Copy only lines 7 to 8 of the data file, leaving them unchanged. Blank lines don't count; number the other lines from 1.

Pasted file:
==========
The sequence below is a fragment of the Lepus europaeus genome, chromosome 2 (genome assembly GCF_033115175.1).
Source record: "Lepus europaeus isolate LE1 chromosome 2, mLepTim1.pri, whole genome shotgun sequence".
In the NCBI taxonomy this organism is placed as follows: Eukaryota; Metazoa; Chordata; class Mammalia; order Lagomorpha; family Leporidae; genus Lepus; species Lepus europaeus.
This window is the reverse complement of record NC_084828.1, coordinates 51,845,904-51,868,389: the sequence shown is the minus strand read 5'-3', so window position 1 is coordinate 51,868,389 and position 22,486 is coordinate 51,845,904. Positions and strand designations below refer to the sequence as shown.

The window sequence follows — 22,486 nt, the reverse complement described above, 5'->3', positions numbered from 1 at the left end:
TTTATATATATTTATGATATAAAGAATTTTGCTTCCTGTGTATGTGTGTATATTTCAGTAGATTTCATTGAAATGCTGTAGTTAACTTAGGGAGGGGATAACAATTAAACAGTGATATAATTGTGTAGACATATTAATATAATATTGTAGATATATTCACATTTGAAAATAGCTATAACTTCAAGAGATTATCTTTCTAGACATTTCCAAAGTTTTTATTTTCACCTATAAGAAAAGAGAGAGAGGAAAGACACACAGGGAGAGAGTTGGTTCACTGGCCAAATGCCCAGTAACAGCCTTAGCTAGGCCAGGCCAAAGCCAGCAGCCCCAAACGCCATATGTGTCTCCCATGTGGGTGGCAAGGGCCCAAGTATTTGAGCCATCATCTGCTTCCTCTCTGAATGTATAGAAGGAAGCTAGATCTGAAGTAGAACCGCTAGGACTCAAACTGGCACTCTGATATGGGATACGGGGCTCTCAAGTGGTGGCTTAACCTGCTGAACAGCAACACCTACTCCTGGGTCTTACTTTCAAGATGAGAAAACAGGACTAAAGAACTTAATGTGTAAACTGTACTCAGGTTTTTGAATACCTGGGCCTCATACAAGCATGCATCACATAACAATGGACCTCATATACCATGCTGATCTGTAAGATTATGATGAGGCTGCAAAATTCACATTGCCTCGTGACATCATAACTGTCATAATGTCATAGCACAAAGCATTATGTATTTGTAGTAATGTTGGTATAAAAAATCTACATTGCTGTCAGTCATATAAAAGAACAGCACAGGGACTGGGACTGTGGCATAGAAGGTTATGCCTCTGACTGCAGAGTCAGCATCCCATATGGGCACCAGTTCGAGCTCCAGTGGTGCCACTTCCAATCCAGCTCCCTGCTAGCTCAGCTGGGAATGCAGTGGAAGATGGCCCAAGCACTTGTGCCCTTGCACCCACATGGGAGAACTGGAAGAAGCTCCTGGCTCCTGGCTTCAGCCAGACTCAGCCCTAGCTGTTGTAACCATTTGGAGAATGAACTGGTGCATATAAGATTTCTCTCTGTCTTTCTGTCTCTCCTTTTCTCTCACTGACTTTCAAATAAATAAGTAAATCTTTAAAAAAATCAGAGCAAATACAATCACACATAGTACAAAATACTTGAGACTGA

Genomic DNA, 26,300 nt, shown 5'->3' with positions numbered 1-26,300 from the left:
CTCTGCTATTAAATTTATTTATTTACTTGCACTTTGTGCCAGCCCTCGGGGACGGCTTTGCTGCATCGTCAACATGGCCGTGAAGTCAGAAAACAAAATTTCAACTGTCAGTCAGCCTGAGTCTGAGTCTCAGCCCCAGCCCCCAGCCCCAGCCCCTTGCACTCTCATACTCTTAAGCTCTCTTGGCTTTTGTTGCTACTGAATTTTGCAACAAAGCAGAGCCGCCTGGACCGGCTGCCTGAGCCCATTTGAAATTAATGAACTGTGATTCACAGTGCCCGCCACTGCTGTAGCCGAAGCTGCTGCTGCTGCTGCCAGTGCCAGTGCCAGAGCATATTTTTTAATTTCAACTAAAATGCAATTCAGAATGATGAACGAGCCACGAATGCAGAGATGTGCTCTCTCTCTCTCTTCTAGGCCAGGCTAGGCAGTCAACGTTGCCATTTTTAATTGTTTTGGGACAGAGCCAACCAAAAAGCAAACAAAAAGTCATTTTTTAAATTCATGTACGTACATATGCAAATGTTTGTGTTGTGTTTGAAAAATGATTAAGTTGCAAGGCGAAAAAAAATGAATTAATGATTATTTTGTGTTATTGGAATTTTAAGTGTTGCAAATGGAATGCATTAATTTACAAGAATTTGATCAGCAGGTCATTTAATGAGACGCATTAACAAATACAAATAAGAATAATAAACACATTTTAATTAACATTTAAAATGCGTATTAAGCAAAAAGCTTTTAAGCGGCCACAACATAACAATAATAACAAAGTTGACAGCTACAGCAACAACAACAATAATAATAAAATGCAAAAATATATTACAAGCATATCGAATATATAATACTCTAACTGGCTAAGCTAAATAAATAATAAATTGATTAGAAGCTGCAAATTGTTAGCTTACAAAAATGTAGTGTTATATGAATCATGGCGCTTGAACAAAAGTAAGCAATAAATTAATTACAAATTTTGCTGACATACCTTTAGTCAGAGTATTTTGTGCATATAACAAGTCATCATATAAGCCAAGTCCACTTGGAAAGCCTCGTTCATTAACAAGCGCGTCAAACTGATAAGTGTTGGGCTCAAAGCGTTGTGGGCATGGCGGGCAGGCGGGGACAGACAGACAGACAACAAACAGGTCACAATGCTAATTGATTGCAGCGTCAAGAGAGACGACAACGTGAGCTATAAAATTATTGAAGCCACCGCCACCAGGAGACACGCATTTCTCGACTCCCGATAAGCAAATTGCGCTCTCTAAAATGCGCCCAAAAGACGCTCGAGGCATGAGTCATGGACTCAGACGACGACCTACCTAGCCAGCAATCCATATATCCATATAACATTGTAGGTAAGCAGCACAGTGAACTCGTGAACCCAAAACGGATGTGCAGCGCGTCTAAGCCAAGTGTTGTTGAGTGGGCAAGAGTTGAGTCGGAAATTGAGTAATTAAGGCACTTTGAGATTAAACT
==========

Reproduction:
Genomic DNA, 26,300 nt, shown 5'->3' with positions numbered 1-26,300 from the left:
CTCTGCTATTAAATTTATTTATTTACTTGCACTTTGTGCCAGCCCTCGGGGACGGCTTTGCTGCATCGTCAACATGGCCGTGAAGTCAGAAAACAAAATTTCAACTGTCAGTCAGCCTGAGTCTGAGTCTCAGCCCCAGCCCCCAGCCCCAGCCCCTTGCACTCTCATACTCTTAAGCTCTCTTGGCTTTTGTTGCTACTGAATTTTGCAACAAAGCAGAGCCGCCTGGACCGGCTGCCTGAGCCCATTTGAAATTAATGAACTGTGATTCACAGTGCCCGCCACTGCTGTAGCCGAAGCTGCTGCTGCTGCTGCCAGTGCCAGTGCCAGAGCATATTTTTTAATTTCAACTAAAATGCAATTCAGAATGATGAACGAGCCACGAATGCAGAGATGTGCTCTCTCTCTCTCTTCTAGGCCAGGCTAGGCAGTCAACGTTGCCATTTTTAATTGTTTTGGGACAGAGCCAACCAAAAAGCAAACAAAAAGTCATTTTTTAAATTCATGTACGTACATATGCAAATGTTTGTGTTGTGTTTGAAAAATGATTAAGTTGCAAGGCGAAAAAAAATGAATTAATGATTATTTTGTGTTATTGGAATTTTAAGTGTTGCAAATGGAATGCATTAATTTACAAGAATTTGATCAGCAGGTCATTTAATGAGACGCATTAACAAATACAAATAAGAATAATAAACACATTTTAATTAACATTTAAAATGCGTATTAAGCAAAAAGCTTTTAAGCGGCCACAACATAACAATAATAACAAAGTTGACAGCTACAGCAACAACAACAATAATAATAAAATGCAAAAATATATTACAAGCATATCGAATATATAATACTCTAACTGGCTAAGCTAAATAAATAATAAATTGATTAGAAGCTGCAAATTGTTAGCTTACAAAAATGTAGTGTTATATGAATCATGGCGCTTGAACAAAAGTAAGCAATAAATTAATTACAAATTTTGCTGACATACCTTTAGTCAGAGTATTTTGTGCATATAACAAGTCATCATATAAGCCAAGTCCACTTGGAAAGCCTCGTTCATTAACAAGCGCGTCAAACTGATAAGTGTTGGGCTCAAAGCGTTGTGGGCATGGCGGGCAGGCGGGGACAGACAGACAGACAACAAACAGGTCACAATGCTAATTGATTGCAGCGTCAAGAGAGACGACAACGTGAGCTATAAAATTATTGAAGCCACCGCCACCAGGAGACACGCATTTCTCGACTCCCGATAAGCAAATTGCGCTCTCTAAAATGCGCCCAAAAGACGCTCGAGGCATGAGTCATGGACTCAGACGACGACCTACCTAGCCAGCAATCCATATATCCATATAACATTGTAGGTAAGCAGCACAGTGAACTCGTGAACCCAAAACGGATGTGCAGCGCGTCTAAGCCAAGTGTTGTTGAGTGGGCAAGAGTTGAGTCGGAAATTGAGTAATTAAGGCACTTTGAGATTAAACT